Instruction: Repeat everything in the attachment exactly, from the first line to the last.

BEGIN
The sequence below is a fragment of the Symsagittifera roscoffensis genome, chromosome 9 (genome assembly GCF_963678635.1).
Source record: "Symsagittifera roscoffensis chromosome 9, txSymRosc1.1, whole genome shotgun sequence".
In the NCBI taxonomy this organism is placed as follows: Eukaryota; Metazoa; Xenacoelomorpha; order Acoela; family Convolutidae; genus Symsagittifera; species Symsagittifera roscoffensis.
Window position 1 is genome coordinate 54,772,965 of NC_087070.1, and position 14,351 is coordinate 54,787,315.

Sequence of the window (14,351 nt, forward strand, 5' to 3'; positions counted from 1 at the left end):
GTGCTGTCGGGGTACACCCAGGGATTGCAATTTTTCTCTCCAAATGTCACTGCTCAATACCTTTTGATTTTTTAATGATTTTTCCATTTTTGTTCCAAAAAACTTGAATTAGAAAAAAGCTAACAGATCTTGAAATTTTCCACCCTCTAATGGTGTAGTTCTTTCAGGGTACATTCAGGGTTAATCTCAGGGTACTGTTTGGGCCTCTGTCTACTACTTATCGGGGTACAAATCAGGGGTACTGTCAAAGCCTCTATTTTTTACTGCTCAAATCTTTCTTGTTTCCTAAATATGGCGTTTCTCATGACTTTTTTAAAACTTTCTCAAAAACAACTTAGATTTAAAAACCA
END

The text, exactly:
The sequence below is a fragment of the Symsagittifera roscoffensis genome, chromosome 9 (genome assembly GCF_963678635.1).
Source record: "Symsagittifera roscoffensis chromosome 9, txSymRosc1.1, whole genome shotgun sequence".
In the NCBI taxonomy this organism is placed as follows: Eukaryota; Metazoa; Xenacoelomorpha; order Acoela; family Convolutidae; genus Symsagittifera; species Symsagittifera roscoffensis.
Window position 1 is genome coordinate 54,772,965 of NC_087070.1, and position 14,351 is coordinate 54,787,315.

Sequence of the window (14,351 nt, forward strand, 5' to 3'; positions counted from 1 at the left end):
GTGCTGTCGGGGTACACCCAGGGATTGCAATTTTTCTCTCCAAATGTCACTGCTCAATACCTTTTGATTTTTTAATGATTTTTCCATTTTTGTTCCAAAAAACTTGAATTAGAAAAAAGCTAACAGATCTTGAAATTTTCCACCCTCTAATGGTGTAGTTCTTTCAGGGTACATTCAGGGTTAATCTCAGGGTACTGTTTGGGCCTCTGTCTACTACTTATCGGGGTACAAATCAGGGGTACTGTCAAAGCCTCTATTTTTTACTGCTCAAATCTTTCTTGTTTCCTAAATATGGCGTTTCTCATGACTTTTTTAAAACTTTCTCAAAAACAACTTAGATTTAAAAACCA